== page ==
What’s wrong in Bordeaux? Waiting for Bordeaux 2.0

“Bordeaux: The French are so proud of their wines that they name cities after them”

Wiet van Broeckhoven-
Bordeaux wines. Often blends of Merlot grapes and Cabernet sauvignon grapes.

The declining Bordeaux image

The Bordeaux wine region has been increasingly negative in the news lately. For example, I came across reports of a wine surplus that is likely to arise. The sale of Bordeaux wine in the lower- and middle price segments is disappointing and the new harvest is coming soon. According to Bernard Farges, the chairman of the wine association in France, the Bordeaux image is declining.


This is partly due to the frequent use of pesticides in Bordeaux. In the past year, this subject has indeed been in the spotlights in France. A court ruling was made a few months ago in which a winegrower was held liable for his employee’s health problems because he should have protected his employees more against the effects of pesticides. A commission of inquiry from the French Lower House also wrote an alarming report last year. In addition, studies were published by the INSERM research institute and also by a collective of troubled residents (CIMP) both demonstrating the link between the use of pesticides and health complaints. More and more Bordeaux wineries are therefore switching, either out of conviction or for commercial reasons, to Organic viticulture, in which more environmentally friendly organic pesticides are used. Chateau Latour and Chateau d ‘Yquem were already extensively in the news.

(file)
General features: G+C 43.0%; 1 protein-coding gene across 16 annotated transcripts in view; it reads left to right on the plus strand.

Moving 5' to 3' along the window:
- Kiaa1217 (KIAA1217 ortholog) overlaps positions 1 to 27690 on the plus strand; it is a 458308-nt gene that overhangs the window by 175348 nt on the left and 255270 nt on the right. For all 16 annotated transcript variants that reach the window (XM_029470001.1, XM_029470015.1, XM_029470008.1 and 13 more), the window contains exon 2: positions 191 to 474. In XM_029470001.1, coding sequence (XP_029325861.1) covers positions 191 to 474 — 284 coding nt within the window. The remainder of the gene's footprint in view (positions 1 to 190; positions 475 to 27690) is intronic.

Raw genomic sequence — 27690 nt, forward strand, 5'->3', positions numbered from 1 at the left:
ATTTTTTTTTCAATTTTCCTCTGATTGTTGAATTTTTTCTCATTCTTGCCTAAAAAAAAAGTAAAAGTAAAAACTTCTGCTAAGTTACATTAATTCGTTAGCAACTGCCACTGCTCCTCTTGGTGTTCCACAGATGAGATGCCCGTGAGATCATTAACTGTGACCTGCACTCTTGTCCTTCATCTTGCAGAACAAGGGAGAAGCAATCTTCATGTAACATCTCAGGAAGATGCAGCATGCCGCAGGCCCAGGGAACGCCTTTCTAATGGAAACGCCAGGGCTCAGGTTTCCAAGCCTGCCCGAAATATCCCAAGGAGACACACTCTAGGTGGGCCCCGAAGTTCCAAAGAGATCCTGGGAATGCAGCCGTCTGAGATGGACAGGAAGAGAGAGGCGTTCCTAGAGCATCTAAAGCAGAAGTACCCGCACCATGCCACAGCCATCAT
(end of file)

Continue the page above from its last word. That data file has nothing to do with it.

(Note: A number of traditional pesticides may still be used to a limited extent in Organic viticulture.)

In comparison with New Zealand and South Africa to give an example (95-100%), France (8%) is still considerably lagging behind in organic wine-growing. (Data from The Diva Network, an international coalition of wine distributors).


Another reason for the reduced demand for Bordeaux wines is fierce competition. Consumers can get wines of comparable quality much cheaper from countries such as Spain and Italy. The same also applies to the exporting country of China. There is fierce competition with cheaper Australian wines there. If you want to have the Bordeaux wine on the rise again, then definitely something has to be done to the price.

Taste of the consumer

Perhaps the most important thing for Bordeaux is to look at the preference of the taste of the consumer. The Bordeaux wines do not match the profile of current wine buyers. There is a great demand for easygoing, accessible, and fresh wines. Wines that have to be stored are not interesting for the majority of buyers. The Bordeaux winegrower is faced with a choice here. For decades consumers knew exactly what they would get when buying a Bordeaux wine in terms of the taste profile. On the one hand, it is an advantage to have such a recognizable profile. On the other hand, a sense of old-fashioned dustiness threatens. In this way, you will not attract a young audience and with it the future buyers. Bordeaux can choose to keep everything the way it was or go for less tough wines with more friendly tannins. This is certainly recommended for wines in the lower segment because unfortunately, they are not always a treat on the palate.

In the coming years, we will see what the winegrowers of Bordeaux are going to do and how innovative they are. In short: who or what will make Bordeaux hip again?

One advantage for us as a consumer in the short run: the Bordeaux wine will undoubtedly become cheaper.

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